If you open your business in a small city or town, you have a huge advantage.

 

Product businesses need a big audience. Service businesses need a connected audience. And in a small town, everyone is connected.

 

I joke that my city of 65,000 is a “great big small town”. It often feels like we have one degree of separation between citizens: if I don’t know you personally, I know one of your friends or family members. That means reputation spreads FAST. It means stories stick around. And in smaller towns of less than 10,000 people, everyone knows everyone.

 

In the Founder Phase of entrepreneurship, that’s a huge advantage. If you run a great business, local people really WILL talk about you. If you run a poor business, local people really WILL talk about you. You have a huge opportunity to succeed, and help your community. But you have to proceed with more caution than you would in a big urban center.

 

Opening a business in a small town means that retention is more important than sales.

 

A gym in Manhattan can afford to lose 20 members every month, because they’re drawing from a huge pool: they can attract 20 more to take their spot, no problem. And if the ten clients they lost had a bad experience, the new clients probably won’t hear about it.

 

In a small town, that’s not the case. In a city of 65,000, you can’t afford to have unhappy local clients.

 

I opened my second gym with a “hardcore” attitude that attracted very few people. Most of my early clients left pretty quickly, and told their friends that CrossFit was crazy, or dangerous, or both.

 

Conversely, Kaleda Connell opened a very similar gym (CrossFit Degree) in a smaller town of 7,500. She provided a beautiful, positive experience right from the start, and achieved in 3 years what took me 10. Same gym, same clientele, same program; different approach. You don’t need a bigger pool of potential clients; you just need to keep the ones you get.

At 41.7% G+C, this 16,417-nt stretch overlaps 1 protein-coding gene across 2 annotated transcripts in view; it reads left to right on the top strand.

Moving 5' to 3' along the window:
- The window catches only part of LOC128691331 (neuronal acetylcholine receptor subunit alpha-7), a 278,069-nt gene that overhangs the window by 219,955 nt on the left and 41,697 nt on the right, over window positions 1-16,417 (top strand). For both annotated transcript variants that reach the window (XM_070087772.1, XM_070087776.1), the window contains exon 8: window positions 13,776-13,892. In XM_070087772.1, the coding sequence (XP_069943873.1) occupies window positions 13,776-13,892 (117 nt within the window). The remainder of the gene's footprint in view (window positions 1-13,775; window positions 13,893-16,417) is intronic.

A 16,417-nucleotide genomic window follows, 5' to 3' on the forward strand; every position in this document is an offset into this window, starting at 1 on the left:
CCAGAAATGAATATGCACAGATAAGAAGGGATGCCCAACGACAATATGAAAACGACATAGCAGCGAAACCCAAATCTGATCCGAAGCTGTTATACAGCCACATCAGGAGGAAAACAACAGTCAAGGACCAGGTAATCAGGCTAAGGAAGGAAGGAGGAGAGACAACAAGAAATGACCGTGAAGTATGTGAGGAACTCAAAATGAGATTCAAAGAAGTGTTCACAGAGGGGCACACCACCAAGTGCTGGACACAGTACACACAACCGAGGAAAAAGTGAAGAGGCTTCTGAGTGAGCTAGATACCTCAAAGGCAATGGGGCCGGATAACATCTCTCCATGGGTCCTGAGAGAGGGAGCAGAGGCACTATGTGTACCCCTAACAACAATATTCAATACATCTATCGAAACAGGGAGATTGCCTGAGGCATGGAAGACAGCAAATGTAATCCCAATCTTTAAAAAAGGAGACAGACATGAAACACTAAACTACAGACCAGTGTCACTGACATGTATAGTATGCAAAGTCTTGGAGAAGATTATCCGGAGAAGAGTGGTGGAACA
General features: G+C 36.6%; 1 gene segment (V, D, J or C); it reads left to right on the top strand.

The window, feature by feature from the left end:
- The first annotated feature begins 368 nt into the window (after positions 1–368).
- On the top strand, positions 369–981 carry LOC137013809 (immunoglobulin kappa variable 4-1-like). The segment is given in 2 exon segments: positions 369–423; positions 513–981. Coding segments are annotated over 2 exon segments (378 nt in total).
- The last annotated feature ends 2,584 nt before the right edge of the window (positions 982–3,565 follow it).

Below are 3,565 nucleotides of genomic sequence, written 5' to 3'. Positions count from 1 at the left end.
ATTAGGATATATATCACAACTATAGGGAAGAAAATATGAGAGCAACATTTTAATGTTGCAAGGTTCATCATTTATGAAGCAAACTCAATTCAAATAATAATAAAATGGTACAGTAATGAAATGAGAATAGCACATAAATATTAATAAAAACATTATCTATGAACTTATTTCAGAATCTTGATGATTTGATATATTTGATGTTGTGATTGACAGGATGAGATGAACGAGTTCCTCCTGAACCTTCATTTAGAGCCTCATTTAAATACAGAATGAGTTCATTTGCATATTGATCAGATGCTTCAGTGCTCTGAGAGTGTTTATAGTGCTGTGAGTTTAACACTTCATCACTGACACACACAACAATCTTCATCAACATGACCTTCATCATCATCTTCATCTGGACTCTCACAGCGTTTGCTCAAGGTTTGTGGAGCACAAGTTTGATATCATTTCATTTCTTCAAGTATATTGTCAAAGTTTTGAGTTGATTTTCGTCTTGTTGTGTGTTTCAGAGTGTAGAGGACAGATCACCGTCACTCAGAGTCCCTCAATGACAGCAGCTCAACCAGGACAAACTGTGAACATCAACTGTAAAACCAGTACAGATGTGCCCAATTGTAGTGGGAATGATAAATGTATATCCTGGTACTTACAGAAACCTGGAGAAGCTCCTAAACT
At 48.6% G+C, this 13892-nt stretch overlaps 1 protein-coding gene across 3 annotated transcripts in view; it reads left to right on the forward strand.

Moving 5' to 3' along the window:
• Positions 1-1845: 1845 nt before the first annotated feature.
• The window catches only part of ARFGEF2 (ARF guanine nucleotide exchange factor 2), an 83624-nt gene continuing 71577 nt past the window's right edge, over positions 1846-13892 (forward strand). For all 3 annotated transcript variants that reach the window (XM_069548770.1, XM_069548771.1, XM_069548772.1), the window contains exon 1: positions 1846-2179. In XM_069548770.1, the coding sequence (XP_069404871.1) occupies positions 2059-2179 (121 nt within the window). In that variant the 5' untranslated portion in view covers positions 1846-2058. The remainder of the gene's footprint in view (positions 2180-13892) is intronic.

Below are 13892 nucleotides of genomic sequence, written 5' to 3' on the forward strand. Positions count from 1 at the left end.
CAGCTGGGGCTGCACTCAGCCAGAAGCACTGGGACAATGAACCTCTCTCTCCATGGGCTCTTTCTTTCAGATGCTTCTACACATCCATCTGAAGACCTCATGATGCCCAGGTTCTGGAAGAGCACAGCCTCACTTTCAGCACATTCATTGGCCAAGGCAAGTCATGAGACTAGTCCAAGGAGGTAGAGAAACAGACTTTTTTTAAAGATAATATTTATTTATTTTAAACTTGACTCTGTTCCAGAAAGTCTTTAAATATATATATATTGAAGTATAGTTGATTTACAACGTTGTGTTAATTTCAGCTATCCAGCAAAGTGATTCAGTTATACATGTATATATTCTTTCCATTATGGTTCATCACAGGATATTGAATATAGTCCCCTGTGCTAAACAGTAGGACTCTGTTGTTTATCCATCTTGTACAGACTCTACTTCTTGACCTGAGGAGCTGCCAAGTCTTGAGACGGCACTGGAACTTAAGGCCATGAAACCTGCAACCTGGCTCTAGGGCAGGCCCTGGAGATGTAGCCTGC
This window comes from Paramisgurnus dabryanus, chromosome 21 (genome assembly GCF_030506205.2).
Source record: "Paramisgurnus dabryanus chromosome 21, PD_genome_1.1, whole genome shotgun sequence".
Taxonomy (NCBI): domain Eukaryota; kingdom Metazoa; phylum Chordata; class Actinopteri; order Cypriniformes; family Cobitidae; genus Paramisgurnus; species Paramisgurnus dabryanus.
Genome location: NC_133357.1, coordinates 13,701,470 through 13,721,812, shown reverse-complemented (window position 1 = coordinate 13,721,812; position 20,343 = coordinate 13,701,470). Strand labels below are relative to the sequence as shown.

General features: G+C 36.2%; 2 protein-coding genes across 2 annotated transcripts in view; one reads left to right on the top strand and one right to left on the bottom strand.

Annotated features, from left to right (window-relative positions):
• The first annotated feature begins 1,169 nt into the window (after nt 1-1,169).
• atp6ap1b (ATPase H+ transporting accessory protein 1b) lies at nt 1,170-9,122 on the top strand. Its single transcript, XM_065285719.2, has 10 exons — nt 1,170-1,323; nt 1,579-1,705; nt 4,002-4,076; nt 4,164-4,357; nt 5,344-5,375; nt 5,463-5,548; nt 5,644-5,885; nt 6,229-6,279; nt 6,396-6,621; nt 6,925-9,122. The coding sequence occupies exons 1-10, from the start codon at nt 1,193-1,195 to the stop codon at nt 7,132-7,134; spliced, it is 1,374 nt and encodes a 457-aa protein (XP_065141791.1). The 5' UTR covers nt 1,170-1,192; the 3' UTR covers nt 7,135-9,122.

Staffing can also be easier in a smaller center than a large one. Most great hires are made through connection: your best staff might have friends or families who are looking for work. These candidates share the same values, work ethic and background as your best staff. That’s much harder to root out in a big pool of strangers.

 

Overhead is also usually much lower in a small town. Rental space and taxes are cheaper for you AND your staff. Cost of living is generally lower, meaning you and your staff can have a great lifestyle for less money. Self-satisfaction and happiness scores are generally higher in small towns.

 

Finally, competition in smaller centers is probably far less. The fear of market saturation paralyzes many new entrepreneurs. Instead of opening the best new spa, they think “This town can’t support any more spas” and move away or work for someone else. This fear is unfounded, but actually prevents competition.

 

In Founder Phase, it’s easier to open in a small town. Rent prices are lower; early sales come from personal connections. In Farmer Phase, it’s easier to build a business in a small town, but ONLY if your client turnover rate is small. And in Tinker Phase, it’s easier to build a platform of wealth in a small town, because real estate prices and taxes are generally lower. I own three commercial rental properties with a total value of around $1.25M. It would be hard to buy one property for that price in a city with over 500,000 people.

 

In our mentorship practice, we frequently speak with small-town founders who think they’re at a disadvantage. “There are only 5000 people in my town!” is a pretty common complaint on our free help calls. But a small town can be a huge advantage if you focus on strong connections instead of high volume.